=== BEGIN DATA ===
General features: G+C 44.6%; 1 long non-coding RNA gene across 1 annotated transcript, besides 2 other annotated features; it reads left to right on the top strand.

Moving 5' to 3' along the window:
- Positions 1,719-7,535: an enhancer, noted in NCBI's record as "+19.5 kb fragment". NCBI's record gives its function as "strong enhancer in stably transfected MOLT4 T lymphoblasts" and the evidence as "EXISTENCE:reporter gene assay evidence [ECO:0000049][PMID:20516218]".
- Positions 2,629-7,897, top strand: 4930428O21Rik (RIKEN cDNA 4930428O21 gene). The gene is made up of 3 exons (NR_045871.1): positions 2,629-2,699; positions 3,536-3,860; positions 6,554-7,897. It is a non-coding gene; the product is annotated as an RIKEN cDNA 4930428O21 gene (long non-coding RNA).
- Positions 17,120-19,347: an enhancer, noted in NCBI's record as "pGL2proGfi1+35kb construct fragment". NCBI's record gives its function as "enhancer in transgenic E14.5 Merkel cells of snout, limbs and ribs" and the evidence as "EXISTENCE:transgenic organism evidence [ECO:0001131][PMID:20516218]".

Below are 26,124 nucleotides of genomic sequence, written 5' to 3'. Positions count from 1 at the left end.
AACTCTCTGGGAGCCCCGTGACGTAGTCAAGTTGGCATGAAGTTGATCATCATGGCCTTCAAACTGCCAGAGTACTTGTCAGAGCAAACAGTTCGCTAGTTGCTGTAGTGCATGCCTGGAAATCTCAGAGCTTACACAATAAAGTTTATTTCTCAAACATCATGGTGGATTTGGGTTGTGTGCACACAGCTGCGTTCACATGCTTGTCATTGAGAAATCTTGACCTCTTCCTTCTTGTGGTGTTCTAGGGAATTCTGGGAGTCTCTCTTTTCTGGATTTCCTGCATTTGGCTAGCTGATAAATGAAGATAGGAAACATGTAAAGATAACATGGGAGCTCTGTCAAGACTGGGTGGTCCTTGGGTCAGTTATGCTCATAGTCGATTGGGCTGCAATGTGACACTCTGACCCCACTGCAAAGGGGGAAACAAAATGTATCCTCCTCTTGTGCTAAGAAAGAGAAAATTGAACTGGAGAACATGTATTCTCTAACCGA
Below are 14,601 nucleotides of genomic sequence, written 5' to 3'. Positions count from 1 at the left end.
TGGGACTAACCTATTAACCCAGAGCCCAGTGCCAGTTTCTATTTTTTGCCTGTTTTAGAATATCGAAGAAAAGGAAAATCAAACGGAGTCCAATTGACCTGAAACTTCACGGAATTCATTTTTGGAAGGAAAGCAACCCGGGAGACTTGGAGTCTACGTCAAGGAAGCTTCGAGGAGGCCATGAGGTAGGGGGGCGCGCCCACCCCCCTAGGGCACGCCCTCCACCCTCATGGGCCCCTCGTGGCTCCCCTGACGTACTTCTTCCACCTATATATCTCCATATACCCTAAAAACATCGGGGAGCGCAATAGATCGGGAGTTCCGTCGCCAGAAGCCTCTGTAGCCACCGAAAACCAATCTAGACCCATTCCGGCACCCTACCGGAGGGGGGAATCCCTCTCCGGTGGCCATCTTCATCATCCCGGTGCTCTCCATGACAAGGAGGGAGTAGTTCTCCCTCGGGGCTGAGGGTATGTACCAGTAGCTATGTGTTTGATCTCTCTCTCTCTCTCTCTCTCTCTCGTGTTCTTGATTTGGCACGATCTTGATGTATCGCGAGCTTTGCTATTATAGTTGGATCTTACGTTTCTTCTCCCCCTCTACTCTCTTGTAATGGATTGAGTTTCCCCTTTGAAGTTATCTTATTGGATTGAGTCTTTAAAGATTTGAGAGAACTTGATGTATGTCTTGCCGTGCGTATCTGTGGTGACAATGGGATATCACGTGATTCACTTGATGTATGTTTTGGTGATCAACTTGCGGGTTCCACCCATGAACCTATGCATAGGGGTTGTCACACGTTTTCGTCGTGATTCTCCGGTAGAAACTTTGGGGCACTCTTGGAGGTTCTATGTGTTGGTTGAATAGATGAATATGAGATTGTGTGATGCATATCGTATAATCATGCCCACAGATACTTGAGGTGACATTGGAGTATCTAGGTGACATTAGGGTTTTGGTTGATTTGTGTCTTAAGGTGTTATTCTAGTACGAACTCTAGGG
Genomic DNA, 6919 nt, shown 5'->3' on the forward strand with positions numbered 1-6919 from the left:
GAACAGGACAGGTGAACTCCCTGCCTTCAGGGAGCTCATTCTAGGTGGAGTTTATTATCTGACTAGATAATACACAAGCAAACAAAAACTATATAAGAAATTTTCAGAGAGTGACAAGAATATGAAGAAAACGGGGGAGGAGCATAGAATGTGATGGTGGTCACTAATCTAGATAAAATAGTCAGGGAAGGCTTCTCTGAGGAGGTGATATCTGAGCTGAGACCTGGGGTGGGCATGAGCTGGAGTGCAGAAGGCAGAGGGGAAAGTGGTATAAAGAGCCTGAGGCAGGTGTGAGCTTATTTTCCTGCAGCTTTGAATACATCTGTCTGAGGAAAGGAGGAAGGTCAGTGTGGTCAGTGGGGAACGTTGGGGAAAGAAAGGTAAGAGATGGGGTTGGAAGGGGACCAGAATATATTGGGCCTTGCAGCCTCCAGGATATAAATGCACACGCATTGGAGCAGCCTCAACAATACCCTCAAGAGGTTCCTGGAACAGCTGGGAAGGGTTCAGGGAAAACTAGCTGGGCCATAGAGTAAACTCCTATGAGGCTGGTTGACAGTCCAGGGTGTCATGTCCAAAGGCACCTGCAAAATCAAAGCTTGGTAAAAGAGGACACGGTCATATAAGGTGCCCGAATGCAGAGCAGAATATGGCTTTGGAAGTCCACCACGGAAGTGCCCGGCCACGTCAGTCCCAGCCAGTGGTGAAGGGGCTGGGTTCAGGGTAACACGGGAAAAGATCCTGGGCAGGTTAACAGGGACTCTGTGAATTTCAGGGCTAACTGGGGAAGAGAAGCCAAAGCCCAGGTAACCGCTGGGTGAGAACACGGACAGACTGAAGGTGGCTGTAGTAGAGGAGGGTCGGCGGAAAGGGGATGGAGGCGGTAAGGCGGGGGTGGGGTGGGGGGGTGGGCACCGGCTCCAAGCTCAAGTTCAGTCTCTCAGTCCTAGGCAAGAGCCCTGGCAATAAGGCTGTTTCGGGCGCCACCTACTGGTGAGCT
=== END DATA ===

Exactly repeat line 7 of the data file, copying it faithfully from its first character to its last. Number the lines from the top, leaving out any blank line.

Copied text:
AACTCTCTGGGAGCCCCGTGACGTAGTCAAGTTGGCATGAAGTTGATCATCATGGCCTTCAAACTGCCAGAGTACTTGTCAGAGCAAACAGTTCGCTAGTTGCTGTAGTGCATGCCTGGAAATCTCAGAGCTTACACAATAAAGTTTATTTCTCAAACATCATGGTGGATTTGGGTTGTGTGCACACAGCTGCGTTCACATGCTTGTCATTGAGAAATCTTGACCTCTTCCTTCTTGTGGTGTTCTAGGGAATTCTGGGAGTCTCTCTTTTCTGGATTTCCTGCATTTGGCTAGCTGATAAATGAAGATAGGAAACATGTAAAGATAACATGGGAGCTCTGTCAAGACTGGGTGGTCCTTGGGTCAGTTATGCTCATAGTCGATTGGGCTGCAATGTGACACTCTGACCCCACTGCAAAGGGGGAAACAAAATGTATCCTCCTCTTGTGCTAAGAAAGAGAAAATTGAACTGGAGAACATGTATTCTCTAACCGA